Human Rights

U.S. Boycotts UN Council Over Anti-Israel Bias

The United States on Monday boycotted the United Nation’s Human Rights Council over its disproportionate focus on Israel, saying this “long-standing bias” severely jeopardizes the organization’s credibility.

Israel is the only country that has its record examined during each of the council’s three annual meetings under a standing agenda item, known as Item 7, which examines the “human rights situation in Palestine and other occupied Arab territories.” The council’s current session ends Friday and is expected produce at least five anti-Israel resolutions, as well as seven on the rest of the world combined.

“The United States will vote against every resolution put forth under this agenda item and is encouraging other countries to do the same,” the State Department said in a statement. “Today’s actions in the Council are yet another reminder of that body’s long-standing bias against Israel. No other nation has an entire agenda item dedicated to it at the Council.”

“As an expression of our deeply-held conviction that this bias must be addressed in order for the Council to realize its legitimate purpose, the United States decided not to attend the Council’s Item Seven General Debate session,” the statement continued.

U.S. ambassador to the UN Nikki Haley harshly denounced the council’s record on Israel, noting that its primary target “is not Syria, where the regime has systematically slaughtered and tortured its own people. It is not Iran, where public hangings are a regular occurrence. It is not North Korea, where the regime uses forced labor camps to crush its people into submission. It is Israel, the only democracy in the Middle East.”

The U.S. decision is part of the Trump administration’s ongoing effort to encourage reform at the UNHRC, which includes member countries accused of severe human rights violations.

During her confirmation hearing in January, Haley slammed the UN’s “outrageous bias against our close ally Israel,” and specifically mentioned that in the past ten years since its founding, the UNHRC “has passed 62 resolutions condemning the reasonable actions Israel takes to defend its security. Meanwhile, the world’s worst human rights abusers in Syria, Iran, and North Korea received far fewer condemnations. This cannot continue.”

In a letter last week to nine advocacy groups that urged the U.S. to remain on the UNHRC, Secretary of State Rex Tillerson warned that “While it may be the only such organization devoted to human rights, the Human Rights Council requires considerable reform in order for us to continue to participate.”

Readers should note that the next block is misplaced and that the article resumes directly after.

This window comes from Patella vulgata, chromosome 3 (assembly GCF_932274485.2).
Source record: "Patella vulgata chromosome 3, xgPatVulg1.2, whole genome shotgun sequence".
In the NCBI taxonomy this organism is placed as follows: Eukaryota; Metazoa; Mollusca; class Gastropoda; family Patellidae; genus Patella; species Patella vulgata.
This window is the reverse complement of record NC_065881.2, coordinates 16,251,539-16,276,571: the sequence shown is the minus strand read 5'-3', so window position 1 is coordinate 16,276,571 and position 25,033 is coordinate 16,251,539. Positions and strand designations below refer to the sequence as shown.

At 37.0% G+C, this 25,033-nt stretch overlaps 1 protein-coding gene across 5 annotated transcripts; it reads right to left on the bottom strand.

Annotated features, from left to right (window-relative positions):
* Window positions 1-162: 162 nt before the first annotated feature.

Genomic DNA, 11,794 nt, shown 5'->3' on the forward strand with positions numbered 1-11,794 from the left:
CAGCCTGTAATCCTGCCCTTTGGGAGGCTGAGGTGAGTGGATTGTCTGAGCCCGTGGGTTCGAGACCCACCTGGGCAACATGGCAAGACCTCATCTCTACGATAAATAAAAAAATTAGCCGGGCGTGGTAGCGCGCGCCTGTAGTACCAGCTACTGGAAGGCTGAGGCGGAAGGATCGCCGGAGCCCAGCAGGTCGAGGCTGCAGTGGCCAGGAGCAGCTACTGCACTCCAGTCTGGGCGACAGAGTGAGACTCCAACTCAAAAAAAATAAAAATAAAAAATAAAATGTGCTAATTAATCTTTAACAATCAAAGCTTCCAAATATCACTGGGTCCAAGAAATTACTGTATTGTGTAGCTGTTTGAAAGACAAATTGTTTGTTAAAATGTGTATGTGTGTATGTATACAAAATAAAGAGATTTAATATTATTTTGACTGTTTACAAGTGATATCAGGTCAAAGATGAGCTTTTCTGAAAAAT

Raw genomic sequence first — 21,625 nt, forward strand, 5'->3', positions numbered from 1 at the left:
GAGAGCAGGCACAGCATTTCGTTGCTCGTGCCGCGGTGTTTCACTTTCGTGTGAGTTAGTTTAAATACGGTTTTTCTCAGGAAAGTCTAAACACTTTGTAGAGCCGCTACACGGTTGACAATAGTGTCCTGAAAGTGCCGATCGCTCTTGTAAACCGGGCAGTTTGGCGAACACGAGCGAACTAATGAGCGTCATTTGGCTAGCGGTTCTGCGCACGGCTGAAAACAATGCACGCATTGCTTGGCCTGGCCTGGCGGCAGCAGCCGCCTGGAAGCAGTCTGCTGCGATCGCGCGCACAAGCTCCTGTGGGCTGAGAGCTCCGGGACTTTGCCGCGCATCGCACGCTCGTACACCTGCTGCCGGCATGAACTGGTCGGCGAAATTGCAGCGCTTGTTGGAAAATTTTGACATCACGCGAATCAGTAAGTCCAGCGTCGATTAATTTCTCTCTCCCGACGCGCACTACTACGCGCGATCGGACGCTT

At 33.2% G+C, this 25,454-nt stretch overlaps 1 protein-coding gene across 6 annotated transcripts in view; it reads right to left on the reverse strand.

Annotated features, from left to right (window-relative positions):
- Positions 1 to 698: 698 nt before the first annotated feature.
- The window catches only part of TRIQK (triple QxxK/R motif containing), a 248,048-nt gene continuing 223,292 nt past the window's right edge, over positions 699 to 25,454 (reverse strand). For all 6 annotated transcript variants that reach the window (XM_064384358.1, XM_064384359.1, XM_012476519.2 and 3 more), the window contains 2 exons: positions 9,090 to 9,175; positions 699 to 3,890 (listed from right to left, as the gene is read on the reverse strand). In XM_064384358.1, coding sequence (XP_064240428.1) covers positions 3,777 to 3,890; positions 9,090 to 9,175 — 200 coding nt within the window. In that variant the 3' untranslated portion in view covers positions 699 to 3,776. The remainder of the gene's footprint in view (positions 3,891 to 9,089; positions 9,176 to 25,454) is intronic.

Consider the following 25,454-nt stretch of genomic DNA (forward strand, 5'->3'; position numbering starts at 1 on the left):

He added that the U.S. would not withdraw from the UNHRC for the time being, but that its representatives would “reiterate our strong principled objection to the Human Rights Council’s biased agenda against Israel.”

Haley last week blasted a report issued by the United Nations Economic and Social Commission for Western Asia (ESCWA), a UN agency comprising 18 Arab states, which accused Israel of pursuing discriminatory policies against the Palestinians. UN Secretary-General António Guterres also distanced himself from the report, which was co-authored by 9/11 conspiracy theorist Richard Falk.

Guterres demanded on Friday that ESCWA remove the report from its website, causing the head of the agency, Jordanian diplomat Rima Khalaf, to resign in protest.

Hillel Neuer, head of UN Watch, credited Haley’s strong stand against the report with its disavowal by Guterres and eventually removal, saying, “there is no question that the initial moral voice here was that of U.S. ambassador Nikki Haley, and that it was U.S. leverage which prompted the UN to act.”

The UN has long been accused of having an entrenched bias against the Jewish state. In 2016, the UN General Assembly adopted 20 resolutions against Israel and only six on the rest of the world combined, according to UN Watch.

In December, then-Secretary-General Ban Ki-moon acknowledged his organization’s bias against Israel, saying, “Decades of political maneuvering have created a disproportionate number of resolutions, reports and committees against Israel.” Ban also criticized the UNHRC’s singular focus on Israel shortly after assuming his post in 2007, saying that he was “disappointed at the council’s decision to single out only one specific regional item, given the range and scope of allegations of human rights violations throughout the world.”

The Associated Press reported in June that one of the driving forces behind the UN’s focus on Israel is the influential Organization for Islamic Cooperation, which often spearheads the push for anti-Israel resolutions.

[Photo: Henry Mühlpfordt / Flickr ]